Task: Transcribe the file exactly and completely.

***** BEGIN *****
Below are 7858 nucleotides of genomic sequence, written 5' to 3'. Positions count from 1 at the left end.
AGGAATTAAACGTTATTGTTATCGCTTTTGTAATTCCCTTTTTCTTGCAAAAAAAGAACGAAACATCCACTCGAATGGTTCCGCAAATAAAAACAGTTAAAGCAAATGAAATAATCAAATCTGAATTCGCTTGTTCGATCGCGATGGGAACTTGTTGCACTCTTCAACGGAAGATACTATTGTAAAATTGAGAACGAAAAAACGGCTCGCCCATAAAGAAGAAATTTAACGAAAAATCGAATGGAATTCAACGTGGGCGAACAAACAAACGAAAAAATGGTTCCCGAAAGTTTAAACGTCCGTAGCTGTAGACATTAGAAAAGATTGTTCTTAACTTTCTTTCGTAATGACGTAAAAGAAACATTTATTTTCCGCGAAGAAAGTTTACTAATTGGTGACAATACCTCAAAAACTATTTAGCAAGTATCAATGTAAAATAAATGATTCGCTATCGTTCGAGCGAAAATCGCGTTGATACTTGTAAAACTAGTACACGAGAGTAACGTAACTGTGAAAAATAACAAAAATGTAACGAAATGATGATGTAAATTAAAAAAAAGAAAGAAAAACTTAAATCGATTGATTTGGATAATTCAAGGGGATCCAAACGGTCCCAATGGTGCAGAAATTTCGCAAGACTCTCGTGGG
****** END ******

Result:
Below are 7858 nucleotides of genomic sequence, written 5' to 3'. Positions count from 1 at the left end.
AGGAATTAAACGTTATTGTTATCGCTTTTGTAATTCCCTTTTTCTTGCAAAAAAAGAACGAAACATCCACTCGAATGGTTCCGCAAATAAAAACAGTTAAAGCAAATGAAATAATCAAATCTGAATTCGCTTGTTCGATCGCGATGGGAACTTGTTGCACTCTTCAACGGAAGATACTATTGTAAAATTGAGAACGAAAAAACGGCTCGCCCATAAAGAAGAAATTTAACGAAAAATCGAATGGAATTCAACGTGGGCGAACAAACAAACGAAAAAATGGTTCCCGAAAGTTTAAACGTCCGTAGCTGTAGACATTAGAAAAGATTGTTCTTAACTTTCTTTCGTAATGACGTAAAAGAAACATTTATTTTCCGCGAAGAAAGTTTACTAATTGGTGACAATACCTCAAAAACTATTTAGCAAGTATCAATGTAAAATAAATGATTCGCTATCGTTCGAGCGAAAATCGCGTTGATACTTGTAAAACTAGTACACGAGAGTAACGTAACTGTGAAAAATAACAAAAATGTAACGAAATGATGATGTAAATTAAAAAAAAGAAAGAAAAACTTAAATCGATTGATTTGGATAATTCAAGGGGATCCAAACGGTCCCAATGGTGCAGAAATTTCGCAAGACTCTCGTGGG